Meet the Pentagon’s new, classified and “largely unreported” AI systems designed to hunt for nuclear weapons. Reuters reports this morning “there are multiple classified programs now under way to explore how to develop AI-driven systems to better protect the United States against a potential nuclear missile strike.”
So what kind of money does this program require? Unknown exactly, Reuters writes; but here’s one thing we do know: “The Trump administration has proposed more than tripling funding in next year’s budget to $83 million for just one of the AI-driven missile programs, according to several U.S. officials and budget documents.”
This new effort already has a pilot program in place, too. Take a guess where that might be, then check your answer in Reuters’ report, here.
An ISIS-linked suicide bomber killed at least 12 people in Kabul on Monday — and at a meeting where “As many as 3,000 clerics had gathered” just an hour before to declare “suicide bombing un-Islamic and [that] there was no religious justification for such violence,” The New York Times reported.
And changing gears slightly, take a look at the Taliban’s quite unusual training uniforms, shared on Twitter Monday by U.S. Army veteran Joe Kassabian. Military Times talks a bit of smack about the new unis, here.
ICYMI: Another U.S. airstrike targeted al-Shabab fighters in Somalia on Saturday, U.S. Africa Command announced Monday. More than two dozen fighters (and not one civilian) were believed to have died in the attack, which hit fighters outside of the northern coastal city of Bosasso.
The U.S. Navy wants to send a warship through the Taiwan Strait. So what’s the problem with that? It “could provoke a sharp reaction from Beijing at a time when Sino-U.S. ties are under pressure from trade disputes and the North Korean nuclear crisis,” Reuters reported Monday evening.
Alternative: “Another, less provocative option would be resuming the periodic, but still infrequent, passages by other U.S. Navy ships through the Strait, the last of which was in July 2017.”
For the record, “The last time a U.S. aircraft carrier transited the Taiwan Strait was in 2007, during the administration of George W. Bush, and some U.S. military officials believe a carrier transit is overdue,” Reuters writes. Read the rest, here.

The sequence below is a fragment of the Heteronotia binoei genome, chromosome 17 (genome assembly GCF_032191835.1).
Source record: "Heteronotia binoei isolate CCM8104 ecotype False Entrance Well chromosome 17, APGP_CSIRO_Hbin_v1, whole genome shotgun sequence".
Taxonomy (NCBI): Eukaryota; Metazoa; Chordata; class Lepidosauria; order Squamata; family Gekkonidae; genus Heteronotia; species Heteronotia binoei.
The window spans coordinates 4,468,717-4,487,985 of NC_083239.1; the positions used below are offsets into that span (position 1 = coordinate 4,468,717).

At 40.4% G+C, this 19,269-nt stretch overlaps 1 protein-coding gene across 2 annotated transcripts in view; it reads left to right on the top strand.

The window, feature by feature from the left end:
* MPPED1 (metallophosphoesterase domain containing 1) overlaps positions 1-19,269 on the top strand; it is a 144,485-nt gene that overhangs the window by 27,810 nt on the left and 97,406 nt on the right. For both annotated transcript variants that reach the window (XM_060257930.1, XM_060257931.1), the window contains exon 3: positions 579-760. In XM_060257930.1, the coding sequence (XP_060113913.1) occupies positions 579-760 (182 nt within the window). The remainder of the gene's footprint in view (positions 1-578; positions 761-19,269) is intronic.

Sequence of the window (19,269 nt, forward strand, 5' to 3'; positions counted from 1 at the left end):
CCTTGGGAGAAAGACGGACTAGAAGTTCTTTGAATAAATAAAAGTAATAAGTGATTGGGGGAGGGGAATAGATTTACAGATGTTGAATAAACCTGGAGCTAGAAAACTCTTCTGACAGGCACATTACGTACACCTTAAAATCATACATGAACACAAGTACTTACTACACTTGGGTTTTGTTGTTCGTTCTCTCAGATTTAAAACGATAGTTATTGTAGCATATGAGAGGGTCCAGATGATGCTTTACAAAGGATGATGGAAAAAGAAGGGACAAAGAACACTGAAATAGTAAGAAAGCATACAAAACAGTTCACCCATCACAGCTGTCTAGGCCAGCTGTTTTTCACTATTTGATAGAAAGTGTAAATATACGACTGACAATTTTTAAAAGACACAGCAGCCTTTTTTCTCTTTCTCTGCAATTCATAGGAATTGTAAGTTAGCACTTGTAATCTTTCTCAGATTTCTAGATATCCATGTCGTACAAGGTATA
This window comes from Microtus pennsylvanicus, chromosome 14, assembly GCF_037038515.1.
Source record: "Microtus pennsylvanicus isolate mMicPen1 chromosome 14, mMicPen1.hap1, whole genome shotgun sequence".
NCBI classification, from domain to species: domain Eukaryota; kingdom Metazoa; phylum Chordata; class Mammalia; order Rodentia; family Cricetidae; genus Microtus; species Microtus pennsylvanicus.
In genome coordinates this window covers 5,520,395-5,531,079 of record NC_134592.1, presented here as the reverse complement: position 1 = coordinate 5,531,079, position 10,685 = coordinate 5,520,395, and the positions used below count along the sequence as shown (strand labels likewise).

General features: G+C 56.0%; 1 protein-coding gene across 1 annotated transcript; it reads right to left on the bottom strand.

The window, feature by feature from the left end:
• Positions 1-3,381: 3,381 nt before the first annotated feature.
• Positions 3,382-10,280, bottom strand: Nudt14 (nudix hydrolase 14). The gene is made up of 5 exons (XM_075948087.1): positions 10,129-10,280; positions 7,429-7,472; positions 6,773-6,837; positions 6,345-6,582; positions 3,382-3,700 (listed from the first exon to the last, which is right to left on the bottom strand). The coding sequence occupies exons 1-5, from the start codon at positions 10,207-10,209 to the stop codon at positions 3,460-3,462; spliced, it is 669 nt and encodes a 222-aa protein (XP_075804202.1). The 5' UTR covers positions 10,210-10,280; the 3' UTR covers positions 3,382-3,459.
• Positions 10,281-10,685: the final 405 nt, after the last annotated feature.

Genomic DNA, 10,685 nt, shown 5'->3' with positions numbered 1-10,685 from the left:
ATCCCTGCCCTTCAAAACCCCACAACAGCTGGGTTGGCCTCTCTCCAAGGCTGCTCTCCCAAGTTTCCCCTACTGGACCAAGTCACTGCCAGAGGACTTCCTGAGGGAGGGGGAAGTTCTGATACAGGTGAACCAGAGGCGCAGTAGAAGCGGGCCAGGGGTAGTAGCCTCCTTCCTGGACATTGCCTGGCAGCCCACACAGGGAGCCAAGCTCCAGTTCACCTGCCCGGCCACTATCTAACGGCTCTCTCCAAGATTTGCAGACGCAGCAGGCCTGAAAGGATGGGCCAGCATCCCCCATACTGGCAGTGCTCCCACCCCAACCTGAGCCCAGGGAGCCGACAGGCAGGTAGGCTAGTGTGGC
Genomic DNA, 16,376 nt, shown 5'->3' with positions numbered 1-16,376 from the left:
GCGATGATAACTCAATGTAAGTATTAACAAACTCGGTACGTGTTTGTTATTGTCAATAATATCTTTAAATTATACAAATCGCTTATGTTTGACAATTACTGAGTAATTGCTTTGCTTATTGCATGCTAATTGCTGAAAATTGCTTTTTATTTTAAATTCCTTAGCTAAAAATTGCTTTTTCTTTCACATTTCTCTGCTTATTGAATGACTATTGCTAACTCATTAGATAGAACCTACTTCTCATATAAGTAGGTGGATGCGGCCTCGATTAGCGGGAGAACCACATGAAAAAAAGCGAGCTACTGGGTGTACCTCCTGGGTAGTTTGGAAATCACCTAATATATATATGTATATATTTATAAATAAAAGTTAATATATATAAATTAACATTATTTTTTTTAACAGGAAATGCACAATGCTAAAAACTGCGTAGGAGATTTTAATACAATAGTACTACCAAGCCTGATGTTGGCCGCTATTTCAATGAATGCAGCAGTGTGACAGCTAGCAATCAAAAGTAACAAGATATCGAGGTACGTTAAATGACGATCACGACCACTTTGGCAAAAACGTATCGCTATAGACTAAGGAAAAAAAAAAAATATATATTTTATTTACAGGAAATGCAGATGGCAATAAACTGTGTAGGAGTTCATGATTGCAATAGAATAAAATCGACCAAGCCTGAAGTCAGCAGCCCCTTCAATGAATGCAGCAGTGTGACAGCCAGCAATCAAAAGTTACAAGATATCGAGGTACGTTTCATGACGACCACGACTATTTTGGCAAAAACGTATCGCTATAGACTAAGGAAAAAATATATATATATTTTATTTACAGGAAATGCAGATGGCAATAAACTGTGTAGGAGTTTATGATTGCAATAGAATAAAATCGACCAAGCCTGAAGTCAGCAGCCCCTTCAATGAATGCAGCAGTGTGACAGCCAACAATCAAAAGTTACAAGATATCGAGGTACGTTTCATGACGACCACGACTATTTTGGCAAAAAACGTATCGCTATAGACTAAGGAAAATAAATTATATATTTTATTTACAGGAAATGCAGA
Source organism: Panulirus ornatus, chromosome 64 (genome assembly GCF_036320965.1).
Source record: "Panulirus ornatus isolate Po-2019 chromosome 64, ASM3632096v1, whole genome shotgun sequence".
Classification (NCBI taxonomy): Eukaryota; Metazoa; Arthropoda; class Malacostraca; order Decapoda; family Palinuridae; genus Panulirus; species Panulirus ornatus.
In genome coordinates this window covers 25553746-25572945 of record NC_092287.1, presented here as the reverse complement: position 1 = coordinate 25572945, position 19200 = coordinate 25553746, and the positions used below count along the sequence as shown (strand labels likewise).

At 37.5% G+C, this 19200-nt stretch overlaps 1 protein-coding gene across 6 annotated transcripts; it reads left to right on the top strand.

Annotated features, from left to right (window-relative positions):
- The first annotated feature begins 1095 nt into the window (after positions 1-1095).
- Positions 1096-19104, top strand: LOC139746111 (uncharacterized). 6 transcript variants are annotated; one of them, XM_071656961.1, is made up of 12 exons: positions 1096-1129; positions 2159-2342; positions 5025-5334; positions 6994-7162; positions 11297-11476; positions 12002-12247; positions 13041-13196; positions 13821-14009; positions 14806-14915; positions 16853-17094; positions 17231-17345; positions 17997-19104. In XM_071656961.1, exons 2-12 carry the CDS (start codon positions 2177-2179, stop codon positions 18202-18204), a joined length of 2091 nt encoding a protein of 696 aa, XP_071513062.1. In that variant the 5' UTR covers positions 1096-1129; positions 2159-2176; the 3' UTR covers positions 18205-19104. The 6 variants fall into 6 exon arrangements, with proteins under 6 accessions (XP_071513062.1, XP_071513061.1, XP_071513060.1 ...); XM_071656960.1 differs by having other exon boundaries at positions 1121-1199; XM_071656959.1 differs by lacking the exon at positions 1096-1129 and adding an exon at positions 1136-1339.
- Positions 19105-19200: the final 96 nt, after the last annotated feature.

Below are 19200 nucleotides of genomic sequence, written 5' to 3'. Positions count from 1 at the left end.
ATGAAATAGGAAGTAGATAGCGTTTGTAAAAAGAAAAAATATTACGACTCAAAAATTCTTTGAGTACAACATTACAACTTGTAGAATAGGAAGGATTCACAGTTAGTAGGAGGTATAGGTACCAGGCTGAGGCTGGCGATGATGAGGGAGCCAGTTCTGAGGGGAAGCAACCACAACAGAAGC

A U.S. Army veteran “has been charged with attempted espionage for China,” The New York Times reports this morning after four years of investigations, and “less than a month after a former C.I.A. officer was charged with spying.”
Involved: “Tens of thousands of dollars in cash. Documents listing locations of United States Cyber Command outposts. A passcode-protected thumb drive, hidden behind a sock in the toe of a shoe,” the Times’ Mike Ives reports from Hong Kong.
So who is this guy? “Ron Rockwell Hansen of Syracuse, Utah,” the Washington Post reports. “Hansen, 58, worked as a military intelligence case officer at the DIA from 2000 to 2006, when he retired from the military. Between 2006 and 2011, he did contract work for the DIA, according to the criminal complaint.”
Some of the investigation’s findings: "Mr. Hansen told an American undercover agent in April that China would pay $200,000 for the operations plan of the American military regarding 'potential military intervention with China,'” according to the Times.
Another curious finding: How to pass future classified documents. “Hansen had a suggestion for [a former associate who was assisting the FBI as an] informant: Cut a hole in a nearby tree and hide them inside.” Read on at the Times, here, or the Post, here.
The Army’s next big thing: Futures Command. To be led by a four-star, the new organization “will help drive” the Army’s six top modernization priorities, starting with improvements to its ATACMS artillery, Army Under Secretary Ryan McCarthy told Bloomberg.
Where will HQ be? Army teams are fanning out to look at five candidate cities, including Boston and Raleigh, North Carolina. (Bloomberg’s source didn’t know the other three.) A bit more, here.
RIP Frank Carlucci. The Washington Post remembers “a soft-spoken but hard-driving crisis manager for four presidents and whose reputation as a tamer of federal bureaucracies led to stints as secretary of defense, national security adviser and deputy CIA director. He died June 3 at his home in McLean, Va.